Today’s post may seem to have a bit of a contentious title to some, but an interaction a few weeks ago inspired me to write this.
I had been corresponding with Able Magazine about using one of my posts on their website. I had sent them a few articles and received feedback from the post on “Disability or Handicapped?”.
The editor kindly pointed out to me that the magazine never suggests that people “suffer” from disabilities and that they try to promote the viewpoint that people “live” with them instead. I totally agree and was very grateful for the insight.
However, it got me thinking about our journey with Heni and the changes that have happened in our lives and things that we have experienced since finding out that she has Edwards syndrome.
We live with Heni’s disability every day… We’ve lived with it for almost 20 years now as best we possibly can. We try to make the most out of life: for us, for her and our other children, BUT it’s been a process and is still an ongoing process of learning how to do that.
At times it’s felt like ‘suffering’. At times it’s been painful. At times it’s been downright rotten; but then at other times there is the joy, the love, the laughs and it’s felt like the biggest blessing that I could have ever been given. Sometimes those emotions come in the same day and some in the same minute (depends on how much of a minx she is being)!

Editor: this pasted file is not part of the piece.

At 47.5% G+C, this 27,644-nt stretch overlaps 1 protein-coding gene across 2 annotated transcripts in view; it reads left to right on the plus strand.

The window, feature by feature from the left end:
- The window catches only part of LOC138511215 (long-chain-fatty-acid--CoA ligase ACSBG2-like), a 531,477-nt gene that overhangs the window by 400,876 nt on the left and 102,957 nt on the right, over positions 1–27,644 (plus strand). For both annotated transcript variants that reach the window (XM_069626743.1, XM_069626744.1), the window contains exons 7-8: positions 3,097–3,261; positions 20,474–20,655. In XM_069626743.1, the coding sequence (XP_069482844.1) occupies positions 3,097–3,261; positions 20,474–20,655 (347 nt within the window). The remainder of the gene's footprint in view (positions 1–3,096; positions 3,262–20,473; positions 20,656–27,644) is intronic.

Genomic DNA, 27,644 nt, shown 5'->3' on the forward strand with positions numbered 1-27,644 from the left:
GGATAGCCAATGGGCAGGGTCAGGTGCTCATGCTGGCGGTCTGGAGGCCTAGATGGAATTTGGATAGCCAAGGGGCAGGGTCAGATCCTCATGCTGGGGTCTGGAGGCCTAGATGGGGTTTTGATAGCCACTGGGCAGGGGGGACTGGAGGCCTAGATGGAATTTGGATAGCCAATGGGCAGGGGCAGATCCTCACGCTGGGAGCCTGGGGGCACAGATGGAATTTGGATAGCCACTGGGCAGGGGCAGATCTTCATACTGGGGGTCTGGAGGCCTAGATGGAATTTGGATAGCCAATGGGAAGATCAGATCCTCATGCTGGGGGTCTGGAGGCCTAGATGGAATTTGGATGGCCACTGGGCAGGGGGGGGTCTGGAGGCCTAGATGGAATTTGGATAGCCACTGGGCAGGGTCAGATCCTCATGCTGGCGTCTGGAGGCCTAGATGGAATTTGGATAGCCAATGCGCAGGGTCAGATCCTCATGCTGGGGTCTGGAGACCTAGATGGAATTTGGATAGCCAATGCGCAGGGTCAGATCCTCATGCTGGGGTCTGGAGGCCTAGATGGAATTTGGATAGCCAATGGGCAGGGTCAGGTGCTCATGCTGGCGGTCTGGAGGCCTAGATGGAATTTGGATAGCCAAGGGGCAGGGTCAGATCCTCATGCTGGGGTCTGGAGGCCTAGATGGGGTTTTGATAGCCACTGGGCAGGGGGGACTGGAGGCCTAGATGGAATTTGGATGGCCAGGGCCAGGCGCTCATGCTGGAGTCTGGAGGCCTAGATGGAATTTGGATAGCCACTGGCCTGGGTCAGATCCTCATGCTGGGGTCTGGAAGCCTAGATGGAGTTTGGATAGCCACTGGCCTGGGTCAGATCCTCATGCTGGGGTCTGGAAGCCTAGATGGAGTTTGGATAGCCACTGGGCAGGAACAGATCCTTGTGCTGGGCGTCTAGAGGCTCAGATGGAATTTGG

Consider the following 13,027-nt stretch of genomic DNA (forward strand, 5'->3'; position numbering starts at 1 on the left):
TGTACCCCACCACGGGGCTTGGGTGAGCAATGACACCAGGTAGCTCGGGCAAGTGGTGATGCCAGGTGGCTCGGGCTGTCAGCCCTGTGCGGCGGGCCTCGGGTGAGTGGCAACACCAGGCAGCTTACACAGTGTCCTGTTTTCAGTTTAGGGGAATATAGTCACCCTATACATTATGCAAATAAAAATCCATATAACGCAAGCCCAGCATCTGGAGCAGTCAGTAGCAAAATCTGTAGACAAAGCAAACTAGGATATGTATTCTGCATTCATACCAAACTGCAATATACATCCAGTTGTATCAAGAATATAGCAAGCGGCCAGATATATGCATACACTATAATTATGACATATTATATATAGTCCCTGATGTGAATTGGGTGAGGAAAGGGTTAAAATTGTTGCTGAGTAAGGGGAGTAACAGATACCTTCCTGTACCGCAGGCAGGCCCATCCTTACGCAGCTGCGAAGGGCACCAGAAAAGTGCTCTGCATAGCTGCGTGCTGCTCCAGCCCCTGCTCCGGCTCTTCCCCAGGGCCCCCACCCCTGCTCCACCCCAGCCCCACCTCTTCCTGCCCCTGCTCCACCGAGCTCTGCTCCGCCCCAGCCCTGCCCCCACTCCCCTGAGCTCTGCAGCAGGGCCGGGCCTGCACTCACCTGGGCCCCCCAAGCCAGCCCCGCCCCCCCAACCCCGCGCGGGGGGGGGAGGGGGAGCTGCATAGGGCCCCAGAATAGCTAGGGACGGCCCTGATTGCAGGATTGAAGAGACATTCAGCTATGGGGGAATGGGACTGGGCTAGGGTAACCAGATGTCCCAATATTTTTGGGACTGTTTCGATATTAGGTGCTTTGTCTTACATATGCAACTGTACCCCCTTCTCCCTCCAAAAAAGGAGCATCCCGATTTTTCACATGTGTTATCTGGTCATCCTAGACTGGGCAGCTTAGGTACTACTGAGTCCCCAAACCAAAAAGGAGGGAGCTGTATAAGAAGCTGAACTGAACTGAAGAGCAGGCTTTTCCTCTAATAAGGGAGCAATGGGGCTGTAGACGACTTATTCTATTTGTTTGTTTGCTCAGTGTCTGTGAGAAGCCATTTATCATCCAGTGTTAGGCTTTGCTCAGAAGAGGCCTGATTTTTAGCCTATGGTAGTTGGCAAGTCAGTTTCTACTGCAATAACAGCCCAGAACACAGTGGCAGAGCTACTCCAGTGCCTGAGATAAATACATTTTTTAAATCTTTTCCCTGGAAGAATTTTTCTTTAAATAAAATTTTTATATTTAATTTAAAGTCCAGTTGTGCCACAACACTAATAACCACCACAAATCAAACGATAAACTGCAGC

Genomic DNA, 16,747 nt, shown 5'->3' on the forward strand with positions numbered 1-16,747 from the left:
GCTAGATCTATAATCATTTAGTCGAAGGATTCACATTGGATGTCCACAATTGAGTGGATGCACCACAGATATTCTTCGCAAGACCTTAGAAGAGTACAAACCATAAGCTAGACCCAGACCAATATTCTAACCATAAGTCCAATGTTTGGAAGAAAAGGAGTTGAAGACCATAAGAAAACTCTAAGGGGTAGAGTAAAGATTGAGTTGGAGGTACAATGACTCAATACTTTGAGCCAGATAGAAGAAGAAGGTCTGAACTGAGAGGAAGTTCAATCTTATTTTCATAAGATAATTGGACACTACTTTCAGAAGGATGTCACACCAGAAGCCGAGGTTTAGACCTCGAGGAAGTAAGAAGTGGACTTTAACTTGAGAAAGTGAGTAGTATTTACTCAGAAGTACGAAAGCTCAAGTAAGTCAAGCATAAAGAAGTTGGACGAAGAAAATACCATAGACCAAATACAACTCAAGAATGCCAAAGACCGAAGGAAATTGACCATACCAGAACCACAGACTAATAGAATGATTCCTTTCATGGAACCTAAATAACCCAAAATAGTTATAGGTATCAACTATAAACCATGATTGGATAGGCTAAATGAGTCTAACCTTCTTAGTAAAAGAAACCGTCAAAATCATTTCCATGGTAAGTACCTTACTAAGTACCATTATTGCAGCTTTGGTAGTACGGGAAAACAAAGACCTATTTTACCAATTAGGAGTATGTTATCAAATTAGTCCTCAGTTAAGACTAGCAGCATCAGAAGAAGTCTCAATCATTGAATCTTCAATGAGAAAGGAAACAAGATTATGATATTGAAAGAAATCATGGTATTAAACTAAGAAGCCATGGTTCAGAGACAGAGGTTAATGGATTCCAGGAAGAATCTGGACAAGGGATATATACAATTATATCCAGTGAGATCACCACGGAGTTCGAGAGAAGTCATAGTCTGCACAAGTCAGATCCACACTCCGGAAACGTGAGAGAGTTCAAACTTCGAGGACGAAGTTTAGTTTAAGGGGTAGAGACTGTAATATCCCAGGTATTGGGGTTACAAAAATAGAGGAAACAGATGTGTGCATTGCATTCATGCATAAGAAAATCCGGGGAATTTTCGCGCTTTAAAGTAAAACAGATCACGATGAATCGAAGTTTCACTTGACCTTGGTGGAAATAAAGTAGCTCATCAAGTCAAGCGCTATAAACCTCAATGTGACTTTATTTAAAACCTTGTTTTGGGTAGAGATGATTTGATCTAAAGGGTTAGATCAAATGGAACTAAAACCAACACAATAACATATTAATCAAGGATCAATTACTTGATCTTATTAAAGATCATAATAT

I agree that we have to make the best out of what life throws our way and not be the victim but that doesn’t necessarily make it an easy thing to do or that we get to that point straight away. It’s a journey and for some people it can be a long one!
So is “suffering” a bad word? Everyone who has ever attended an R.E lesson as a child will know the common Biblical phrase that Christ said to the children: “Suffer the children to come unto me.”
Did he mean that the children should suffer?
No… He meant ‘allow’ the children to come to him.
When we look at suffering as ‘allowing’ we can indeed ‘suffer’ our trials. We can allow them to live in us, we can allow them to shape and define us. We can allow them to strengthen and be for our good and for the good of others. Ultimately, we need to allow ourselves the ability to not have to be perfect and get it all right straightaway. Bit-by-bit, step-by-step we take the journey, and if suffering in the ‘negative’ sense of the word is part of that journey then we should allow it to be so. At the end of the day it’s all about how you look at a word. Do you see the positive meaning of it or the negative?
And even if you do see the negative, that’s not such a bad thing is it?
It’s part of the process of acceptance; a process from which you eventually emerge and become, hopefully, able to see the totality of the meaning, and embrace it.
See more of Jade’s blog posts at: henibean.blogspot.co.uk.
Able Magazine would love to hear from other disability bloggers. Send your ideas to the editor at: email@example.com.